New answers tagged

1

Packing any food (except fully pulverized one) in zip bags is the worst idea ever! It creates perfect conditions for bacteria: a micro-atmosphere full of moisture! If you want your food to last longer, you need to remove as much moisture as possible. Frying is much better than boiling or roasting, because it removes a lot of water. The best thing is smoking -...


2

There are ways to make meat safe for multiple day excursions, but it's not something I would recommend for a do-it-yourself project. When I used to take trips to the Boundary Waters Canoe Area, we would take summer sausages. Those are cured in a way that makes them reasonably stable at normal temperatures for a week. For the first day meal, we might use ...


0

A couple options I have not seen on here: Pack your meat in dry ice with insulating container. Opt for freeze-dried meat. My father used to tell me of when he and a friend packed steaks in dry ice and ate them at the end of a multi-day hike. So, can it be done? Yes. Should it be done? It's up to you; the risk is yours to take. There is always a risk ...


2

You can dehydrate cooked chicken in a home dehydrator. Bake a chicken breast (you want almost no fat in it), cut it into cubes, and dehydrate it. To use it, boil it in some water a few hours before you want to eat. Let it sit with a lid (and perhaps also a towel around it) while you set up camp and whatever, then bring it back to the boil and add other stuff ...


2

There are a number of ways you can prepare certain types of meat to enable you to store it in room temperature conditions. You could make buy or make beef jerky, for instance. The key in that is that the meat has been cured by dehydration. If making beef jerky (I personally don't enjoy store-bought jerky), make sure to follow a good recipe with an eye for ...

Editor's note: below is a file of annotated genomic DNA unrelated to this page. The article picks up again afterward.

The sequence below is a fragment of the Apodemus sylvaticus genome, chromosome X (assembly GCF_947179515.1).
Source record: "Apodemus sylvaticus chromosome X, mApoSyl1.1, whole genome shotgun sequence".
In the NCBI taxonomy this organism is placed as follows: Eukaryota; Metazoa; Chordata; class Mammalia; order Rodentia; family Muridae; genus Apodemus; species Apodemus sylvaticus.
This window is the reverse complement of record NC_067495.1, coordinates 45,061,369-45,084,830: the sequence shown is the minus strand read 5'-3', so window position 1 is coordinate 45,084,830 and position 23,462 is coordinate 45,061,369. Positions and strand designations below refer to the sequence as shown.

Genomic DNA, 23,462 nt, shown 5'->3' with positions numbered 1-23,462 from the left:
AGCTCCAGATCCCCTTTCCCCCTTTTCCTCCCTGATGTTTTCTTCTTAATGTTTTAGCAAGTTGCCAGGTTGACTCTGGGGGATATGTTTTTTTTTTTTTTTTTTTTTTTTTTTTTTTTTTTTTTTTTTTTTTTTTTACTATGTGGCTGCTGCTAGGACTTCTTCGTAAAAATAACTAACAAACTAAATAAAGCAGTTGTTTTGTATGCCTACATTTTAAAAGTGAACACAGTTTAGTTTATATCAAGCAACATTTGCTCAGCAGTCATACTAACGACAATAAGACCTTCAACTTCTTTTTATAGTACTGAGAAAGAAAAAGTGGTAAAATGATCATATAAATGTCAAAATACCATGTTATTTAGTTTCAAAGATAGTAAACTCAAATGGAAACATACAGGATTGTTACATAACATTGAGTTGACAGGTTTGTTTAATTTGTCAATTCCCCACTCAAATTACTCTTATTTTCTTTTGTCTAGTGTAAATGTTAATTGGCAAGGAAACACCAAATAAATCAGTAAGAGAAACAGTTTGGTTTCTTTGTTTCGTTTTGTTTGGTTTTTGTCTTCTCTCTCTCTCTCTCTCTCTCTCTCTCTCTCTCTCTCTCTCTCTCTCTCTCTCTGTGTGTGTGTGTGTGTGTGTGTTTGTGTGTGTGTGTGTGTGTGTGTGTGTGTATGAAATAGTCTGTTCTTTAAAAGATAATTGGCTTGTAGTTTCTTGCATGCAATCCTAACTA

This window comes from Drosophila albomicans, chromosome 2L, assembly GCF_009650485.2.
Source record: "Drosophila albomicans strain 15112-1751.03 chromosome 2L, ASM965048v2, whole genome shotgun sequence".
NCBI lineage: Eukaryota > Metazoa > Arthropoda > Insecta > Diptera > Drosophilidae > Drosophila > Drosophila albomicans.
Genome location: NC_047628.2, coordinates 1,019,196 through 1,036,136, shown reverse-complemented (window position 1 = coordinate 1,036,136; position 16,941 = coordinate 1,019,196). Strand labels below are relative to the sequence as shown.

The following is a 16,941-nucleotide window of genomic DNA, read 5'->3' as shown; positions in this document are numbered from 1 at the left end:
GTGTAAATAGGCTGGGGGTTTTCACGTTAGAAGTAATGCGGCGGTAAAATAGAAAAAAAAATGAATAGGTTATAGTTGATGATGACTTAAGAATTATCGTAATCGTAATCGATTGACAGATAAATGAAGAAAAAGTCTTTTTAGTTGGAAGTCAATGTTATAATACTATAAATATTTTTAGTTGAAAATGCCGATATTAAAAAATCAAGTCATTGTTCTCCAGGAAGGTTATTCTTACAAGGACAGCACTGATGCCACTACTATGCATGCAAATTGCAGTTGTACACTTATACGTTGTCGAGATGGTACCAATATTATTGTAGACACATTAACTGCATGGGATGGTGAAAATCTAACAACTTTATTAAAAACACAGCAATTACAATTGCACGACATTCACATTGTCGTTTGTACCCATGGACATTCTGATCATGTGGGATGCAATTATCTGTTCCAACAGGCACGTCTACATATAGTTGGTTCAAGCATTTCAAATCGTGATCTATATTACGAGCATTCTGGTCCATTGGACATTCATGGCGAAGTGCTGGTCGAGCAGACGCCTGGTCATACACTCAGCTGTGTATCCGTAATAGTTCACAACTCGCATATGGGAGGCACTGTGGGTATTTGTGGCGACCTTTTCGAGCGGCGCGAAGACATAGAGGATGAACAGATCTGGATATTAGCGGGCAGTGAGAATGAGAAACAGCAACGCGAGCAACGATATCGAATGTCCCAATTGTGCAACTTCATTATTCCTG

14

Take shelf-stable canned meat instead. It's entirely possible to buy shelf-stable cans of meat that will last for months or years, because the canning process kills all the bacteria that might grow on the meat and make it inedible, while also sealing the meat away to that it won't be recontaminated by the environment. It should be entirely safe to take such ...


27

I strongly recommend you don't follow the plan you outlined, bringing cold cooked meat along on your hike to eat after a day or two. You almost certainly can not achieve this while following food safety guidelines. Sometimes you get away with taking risks with food safety. Other times you will make yourself extremely ill. In the case of a multi-day ...


12

It's not safe. Meat spoils quickly. However, here in the US there is a safe way to hike with chicken: https://starkist.com/products/premium-white-chicken-pouch It's prepared like canning but it's in a foil pouch. They also sell such packs of tuna fish. I feel like I've seen other meats this way but a quick search isn't turning them up.


9

This is unsafe unless you can keep the food at or below 4°C (39°F) until it is consumed. There are many questions about this on the cooking SE, where they have a thread devoted to proper storage of food. To quote the highest upvoted answer by Aaronut: The USDA has this to say on it: Storing Leftovers One of the most common causes of foodborne illness is ...


-3

Before there were refrigerators, people would routinely continue to eat from a piece of meat until it started to smell bad. This was pretty much all you could do with a big carcass like a cow, which couldn't be finished off at one sitting. Salting and brine were used only when you wanted the meat to keep for much longer periods, like weeks or months on a ...


1

This may be a southern US thing, but tobacco either from a cigarette or the chewing type can be used to reduce pain in a bee/wasp sting. It can be done by getting the tip of a cigarette wet then squeezing liquid out onto the sting or by mixing the dry tobacco with water to make a paste, chewing tobacco can be used in the same way by getting it wet then ...


5

Wild Plantain! I have very strong reactions to stings, but this "weed" has provided the most and swiftest pain and swelling reduction for bee/wasp stings that I have found in around 40 years of traipsing around the woods. I've been able to find it 3 seasons of the year in cities and in the country. I typically make a simple spit poultice, just chew ...


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